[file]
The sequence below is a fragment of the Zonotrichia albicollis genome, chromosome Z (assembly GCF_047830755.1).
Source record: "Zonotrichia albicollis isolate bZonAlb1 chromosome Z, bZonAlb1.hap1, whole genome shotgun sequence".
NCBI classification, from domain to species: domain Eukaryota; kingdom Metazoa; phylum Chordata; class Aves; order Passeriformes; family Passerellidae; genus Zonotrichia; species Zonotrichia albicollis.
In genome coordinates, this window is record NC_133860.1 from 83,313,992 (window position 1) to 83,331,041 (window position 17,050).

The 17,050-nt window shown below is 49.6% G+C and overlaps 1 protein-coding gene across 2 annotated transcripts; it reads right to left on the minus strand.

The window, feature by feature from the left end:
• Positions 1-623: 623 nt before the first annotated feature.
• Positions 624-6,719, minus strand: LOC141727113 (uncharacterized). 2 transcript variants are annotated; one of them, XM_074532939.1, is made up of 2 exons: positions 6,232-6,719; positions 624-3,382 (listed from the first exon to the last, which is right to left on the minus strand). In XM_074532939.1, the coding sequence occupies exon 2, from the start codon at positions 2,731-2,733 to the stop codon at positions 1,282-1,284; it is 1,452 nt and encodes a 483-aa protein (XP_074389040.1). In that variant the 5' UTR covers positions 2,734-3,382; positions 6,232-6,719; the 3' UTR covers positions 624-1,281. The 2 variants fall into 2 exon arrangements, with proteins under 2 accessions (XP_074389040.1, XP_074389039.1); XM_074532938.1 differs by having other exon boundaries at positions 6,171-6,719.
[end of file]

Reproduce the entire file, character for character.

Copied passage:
The sequence below is a fragment of the Zonotrichia albicollis genome, chromosome Z (assembly GCF_047830755.1).
Source record: "Zonotrichia albicollis isolate bZonAlb1 chromosome Z, bZonAlb1.hap1, whole genome shotgun sequence".
NCBI classification, from domain to species: domain Eukaryota; kingdom Metazoa; phylum Chordata; class Aves; order Passeriformes; family Passerellidae; genus Zonotrichia; species Zonotrichia albicollis.
In genome coordinates, this window is record NC_133860.1 from 83,313,992 (window position 1) to 83,331,041 (window position 17,050).

The 17,050-nt window shown below is 49.6% G+C and overlaps 1 protein-coding gene across 2 annotated transcripts; it reads right to left on the minus strand.

The window, feature by feature from the left end:
• Positions 1-623: 623 nt before the first annotated feature.
• Positions 624-6,719, minus strand: LOC141727113 (uncharacterized). 2 transcript variants are annotated; one of them, XM_074532939.1, is made up of 2 exons: positions 6,232-6,719; positions 624-3,382 (listed from the first exon to the last, which is right to left on the minus strand). In XM_074532939.1, the coding sequence occupies exon 2, from the start codon at positions 2,731-2,733 to the stop codon at positions 1,282-1,284; it is 1,452 nt and encodes a 483-aa protein (XP_074389040.1). In that variant the 5' UTR covers positions 2,734-3,382; positions 6,232-6,719; the 3' UTR covers positions 624-1,281. The 2 variants fall into 2 exon arrangements, with proteins under 2 accessions (XP_074389040.1, XP_074389039.1); XM_074532938.1 differs by having other exon boundaries at positions 6,171-6,719.